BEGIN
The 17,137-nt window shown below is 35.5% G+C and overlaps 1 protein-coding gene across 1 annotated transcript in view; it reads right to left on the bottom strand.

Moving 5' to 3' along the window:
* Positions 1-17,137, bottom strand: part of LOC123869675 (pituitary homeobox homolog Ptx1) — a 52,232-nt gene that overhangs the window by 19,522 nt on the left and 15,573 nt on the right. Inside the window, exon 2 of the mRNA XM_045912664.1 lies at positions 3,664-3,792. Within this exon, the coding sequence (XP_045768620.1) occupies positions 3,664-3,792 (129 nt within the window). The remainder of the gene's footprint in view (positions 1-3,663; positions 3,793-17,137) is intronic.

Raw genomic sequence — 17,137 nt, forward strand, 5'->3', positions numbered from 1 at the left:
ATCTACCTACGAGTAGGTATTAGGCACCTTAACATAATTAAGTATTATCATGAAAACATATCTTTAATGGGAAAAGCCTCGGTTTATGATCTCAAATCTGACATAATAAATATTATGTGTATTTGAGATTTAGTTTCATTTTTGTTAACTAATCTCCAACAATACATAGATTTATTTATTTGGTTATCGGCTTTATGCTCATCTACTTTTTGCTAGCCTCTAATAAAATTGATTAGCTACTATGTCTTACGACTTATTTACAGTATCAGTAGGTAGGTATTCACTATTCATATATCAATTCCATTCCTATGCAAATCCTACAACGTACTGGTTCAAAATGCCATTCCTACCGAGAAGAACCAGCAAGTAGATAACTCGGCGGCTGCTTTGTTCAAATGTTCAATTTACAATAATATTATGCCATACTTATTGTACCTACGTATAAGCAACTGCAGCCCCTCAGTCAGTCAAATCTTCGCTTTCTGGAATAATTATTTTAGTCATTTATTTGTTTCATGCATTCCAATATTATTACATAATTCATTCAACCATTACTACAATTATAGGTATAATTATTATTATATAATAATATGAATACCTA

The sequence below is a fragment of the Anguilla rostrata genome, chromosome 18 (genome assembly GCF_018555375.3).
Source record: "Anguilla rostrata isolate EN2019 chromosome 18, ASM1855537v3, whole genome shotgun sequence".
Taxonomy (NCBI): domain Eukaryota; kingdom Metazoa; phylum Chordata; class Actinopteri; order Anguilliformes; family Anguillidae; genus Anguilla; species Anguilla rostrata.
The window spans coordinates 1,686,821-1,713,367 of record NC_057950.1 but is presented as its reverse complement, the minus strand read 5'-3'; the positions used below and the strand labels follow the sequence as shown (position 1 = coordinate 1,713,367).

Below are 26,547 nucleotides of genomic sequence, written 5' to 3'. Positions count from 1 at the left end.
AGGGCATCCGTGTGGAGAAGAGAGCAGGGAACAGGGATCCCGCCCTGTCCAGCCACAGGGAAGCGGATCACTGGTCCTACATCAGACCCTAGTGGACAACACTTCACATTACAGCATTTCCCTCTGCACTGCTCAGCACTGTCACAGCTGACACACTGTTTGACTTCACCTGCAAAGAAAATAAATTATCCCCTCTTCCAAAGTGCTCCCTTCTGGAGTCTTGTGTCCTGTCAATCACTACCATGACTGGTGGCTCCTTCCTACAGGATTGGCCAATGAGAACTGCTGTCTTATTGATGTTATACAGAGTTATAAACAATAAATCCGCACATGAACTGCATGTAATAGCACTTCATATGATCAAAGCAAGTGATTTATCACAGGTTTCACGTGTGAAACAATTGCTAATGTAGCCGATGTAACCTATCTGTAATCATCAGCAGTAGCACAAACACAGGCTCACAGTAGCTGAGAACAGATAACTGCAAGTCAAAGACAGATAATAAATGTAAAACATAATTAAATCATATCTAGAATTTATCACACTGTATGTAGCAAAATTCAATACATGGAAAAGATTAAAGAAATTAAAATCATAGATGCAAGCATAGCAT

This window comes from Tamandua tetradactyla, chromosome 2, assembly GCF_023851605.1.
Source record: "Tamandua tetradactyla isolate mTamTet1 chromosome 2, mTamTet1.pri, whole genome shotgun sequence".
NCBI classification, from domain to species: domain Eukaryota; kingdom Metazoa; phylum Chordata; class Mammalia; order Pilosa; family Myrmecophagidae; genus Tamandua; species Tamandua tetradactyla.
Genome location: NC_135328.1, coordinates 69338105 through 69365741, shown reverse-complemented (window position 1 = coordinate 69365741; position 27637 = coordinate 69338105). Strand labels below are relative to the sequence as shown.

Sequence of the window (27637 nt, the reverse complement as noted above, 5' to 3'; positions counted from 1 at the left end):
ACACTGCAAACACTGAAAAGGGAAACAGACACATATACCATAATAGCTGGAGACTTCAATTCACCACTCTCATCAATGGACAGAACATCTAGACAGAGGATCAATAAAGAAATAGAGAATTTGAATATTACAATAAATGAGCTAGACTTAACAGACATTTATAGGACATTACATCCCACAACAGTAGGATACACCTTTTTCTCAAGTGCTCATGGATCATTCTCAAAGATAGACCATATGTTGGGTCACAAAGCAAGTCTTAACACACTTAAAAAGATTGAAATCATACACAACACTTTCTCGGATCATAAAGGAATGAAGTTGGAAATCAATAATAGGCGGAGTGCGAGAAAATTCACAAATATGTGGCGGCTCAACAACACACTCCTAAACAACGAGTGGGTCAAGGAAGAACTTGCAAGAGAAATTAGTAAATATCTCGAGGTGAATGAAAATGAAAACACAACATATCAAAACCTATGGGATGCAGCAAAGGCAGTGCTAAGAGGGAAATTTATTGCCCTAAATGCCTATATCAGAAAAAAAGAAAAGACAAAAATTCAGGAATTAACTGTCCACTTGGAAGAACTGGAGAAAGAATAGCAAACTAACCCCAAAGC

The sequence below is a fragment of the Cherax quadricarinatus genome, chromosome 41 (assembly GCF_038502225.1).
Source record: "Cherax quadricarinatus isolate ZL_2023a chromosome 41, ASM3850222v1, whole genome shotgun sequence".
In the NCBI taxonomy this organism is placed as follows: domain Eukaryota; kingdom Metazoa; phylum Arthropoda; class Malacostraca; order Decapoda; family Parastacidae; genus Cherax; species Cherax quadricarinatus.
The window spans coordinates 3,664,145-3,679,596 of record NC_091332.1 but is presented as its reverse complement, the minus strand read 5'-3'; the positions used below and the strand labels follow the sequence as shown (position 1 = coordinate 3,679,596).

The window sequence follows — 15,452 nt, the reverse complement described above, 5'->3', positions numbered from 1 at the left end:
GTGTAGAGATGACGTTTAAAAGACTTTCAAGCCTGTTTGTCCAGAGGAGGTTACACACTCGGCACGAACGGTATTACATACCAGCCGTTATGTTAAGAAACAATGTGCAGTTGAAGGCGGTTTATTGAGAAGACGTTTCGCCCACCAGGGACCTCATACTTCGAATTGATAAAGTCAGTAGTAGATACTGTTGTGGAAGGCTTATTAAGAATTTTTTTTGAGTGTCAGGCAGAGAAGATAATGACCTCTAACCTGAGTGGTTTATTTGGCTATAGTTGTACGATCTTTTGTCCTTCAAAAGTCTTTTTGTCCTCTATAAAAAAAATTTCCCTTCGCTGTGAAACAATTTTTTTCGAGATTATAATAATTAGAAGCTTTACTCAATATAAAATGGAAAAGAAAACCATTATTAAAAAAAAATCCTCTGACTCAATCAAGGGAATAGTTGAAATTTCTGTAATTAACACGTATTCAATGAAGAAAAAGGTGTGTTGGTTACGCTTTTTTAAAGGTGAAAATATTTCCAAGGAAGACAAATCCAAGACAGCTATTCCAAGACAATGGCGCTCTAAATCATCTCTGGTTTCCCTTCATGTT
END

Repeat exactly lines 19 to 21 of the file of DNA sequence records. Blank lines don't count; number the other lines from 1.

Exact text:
Source record: "Cherax quadricarinatus isolate ZL_2023a chromosome 41, ASM3850222v1, whole genome shotgun sequence".
In the NCBI taxonomy this organism is placed as follows: domain Eukaryota; kingdom Metazoa; phylum Arthropoda; class Malacostraca; order Decapoda; family Parastacidae; genus Cherax; species Cherax quadricarinatus.
The window spans coordinates 3,664,145-3,679,596 of record NC_091332.1 but is presented as its reverse complement, the minus strand read 5'-3'; the positions used below and the strand labels follow the sequence as shown (position 1 = coordinate 3,679,596).